Adverse pregnancy outcomes were reported by 13 482 women (28.8%). A single APO occurred in 8726 women, and 2 or more APOs were reported by 4756 women (eFigure 1 in the Supplement). The single most common APO was preterm delivery, which was reported by 6790 women (14.5%), followed by low birth weight, which was reported by 5773 women (12.3%) (eTable 1 in the Supplement). The most common combination of APOs was preterm delivery and low birth weight, with 3719 women (7.9%) reporting having had both conditions. Because many women reported both gestational hypertension (n = 1506) and/or preeclampsia (n = 2065), in subsequent analyses, we combined these responses into the single category of hypertensive disorders of pregnancy.
Baseline characteristics of women at entry into the WHI differed by the presence and type of APO (Table 2). Hypertension at entry in the WHI was significantly more prevalent among women who reported a prior hypertensive disorder of pregnancy (1457 of 2936 [49.6%]) than women reporting other APOs (low: 1782 of 6790 [26.2%]; high: 332 of 959 [34.6%]) or no APOs (6551 of 30 522 [21.5%]). Diabetes at entry into the WHI was significantly more prevalent among women who reported prior gestational diabetes (145 of 959 [15.1%]) compared with women reporting other APOs (low: 202 of 6790 [3.0%]; high: 158 of 2691 [5.9%]) or no APOs (556 of 30 522 [1.8%]). Other ASCVD risk factors, including age, hyperlipidemia, and smoking at study entry, were generally similar in women with different APOs. Baseline characteristics according to the survey responses yes, don’t know, and no for each APO are detailed in the eAppendix and eTable 2 in the Supplement.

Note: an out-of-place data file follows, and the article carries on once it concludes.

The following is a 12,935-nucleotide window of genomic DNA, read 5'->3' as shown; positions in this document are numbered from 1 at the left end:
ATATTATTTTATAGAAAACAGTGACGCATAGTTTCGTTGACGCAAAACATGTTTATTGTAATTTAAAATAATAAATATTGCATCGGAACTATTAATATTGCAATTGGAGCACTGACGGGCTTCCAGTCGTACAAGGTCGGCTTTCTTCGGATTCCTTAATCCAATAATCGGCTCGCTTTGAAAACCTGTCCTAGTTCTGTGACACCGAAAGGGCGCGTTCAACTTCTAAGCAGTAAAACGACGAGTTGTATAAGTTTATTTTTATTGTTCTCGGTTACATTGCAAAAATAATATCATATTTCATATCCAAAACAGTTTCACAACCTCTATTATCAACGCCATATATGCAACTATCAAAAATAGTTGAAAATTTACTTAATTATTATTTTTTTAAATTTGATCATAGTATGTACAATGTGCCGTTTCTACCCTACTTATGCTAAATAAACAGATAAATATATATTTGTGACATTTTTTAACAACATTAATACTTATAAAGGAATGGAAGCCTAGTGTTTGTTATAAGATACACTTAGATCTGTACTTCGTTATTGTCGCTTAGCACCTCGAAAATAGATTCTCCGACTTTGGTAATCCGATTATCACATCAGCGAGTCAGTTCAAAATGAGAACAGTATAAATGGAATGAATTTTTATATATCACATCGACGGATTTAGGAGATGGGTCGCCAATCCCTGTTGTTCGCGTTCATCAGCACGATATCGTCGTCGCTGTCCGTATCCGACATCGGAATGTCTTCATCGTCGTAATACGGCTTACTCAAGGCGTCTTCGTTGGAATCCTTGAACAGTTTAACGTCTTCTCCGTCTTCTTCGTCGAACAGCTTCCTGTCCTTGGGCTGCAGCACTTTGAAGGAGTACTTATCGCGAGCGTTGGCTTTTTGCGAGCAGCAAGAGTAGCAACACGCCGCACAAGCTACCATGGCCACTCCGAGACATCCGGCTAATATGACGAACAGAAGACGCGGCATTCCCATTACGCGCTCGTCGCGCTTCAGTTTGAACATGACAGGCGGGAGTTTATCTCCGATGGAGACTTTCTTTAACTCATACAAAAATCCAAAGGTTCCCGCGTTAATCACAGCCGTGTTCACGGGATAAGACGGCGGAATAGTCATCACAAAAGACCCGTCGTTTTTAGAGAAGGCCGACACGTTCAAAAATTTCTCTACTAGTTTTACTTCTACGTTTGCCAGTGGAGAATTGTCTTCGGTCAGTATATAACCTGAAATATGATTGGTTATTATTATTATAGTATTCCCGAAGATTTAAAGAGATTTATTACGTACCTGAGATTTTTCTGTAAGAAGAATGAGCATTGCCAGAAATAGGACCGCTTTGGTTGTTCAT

A total of 1028 of 13 482 women with an APO (7.6%) had developed ASCVD between entry into WHI and the time of the survey compared with 1758 of 30 522 women without an APO (5.8%) (Table 2; eFigure 2 in the Supplement). The mean (SD) age at onset of ASCVD was lower among women with a history of an APO than those without (70.8 years; IQR, 66.3-75.7 years vs 71.9 years; IQR, 66.9-76.9 years).
The associations of the responses yes and don’t know for each APO with ASCVD were similar in the multinomial logistic model, which separately compared the yes and don’t know responses with the reference category (no); for simplicity, we present the odds ratios (ORs) for the yes responses in the article and present the ORs for the don’t know responses in eFigure 3 in the Supplement. The ORs for the yes responses in the multinomial model were also similar to the ORs for yes responses in 2 alternative models of the association of APOs with ASCVD, including a binary logistic model in which don’t know responses were treated as missing data and a binary logistic model in which don’t know and yes responses were combined into a single category and compared with no responses (eTable 3 in the Supplement).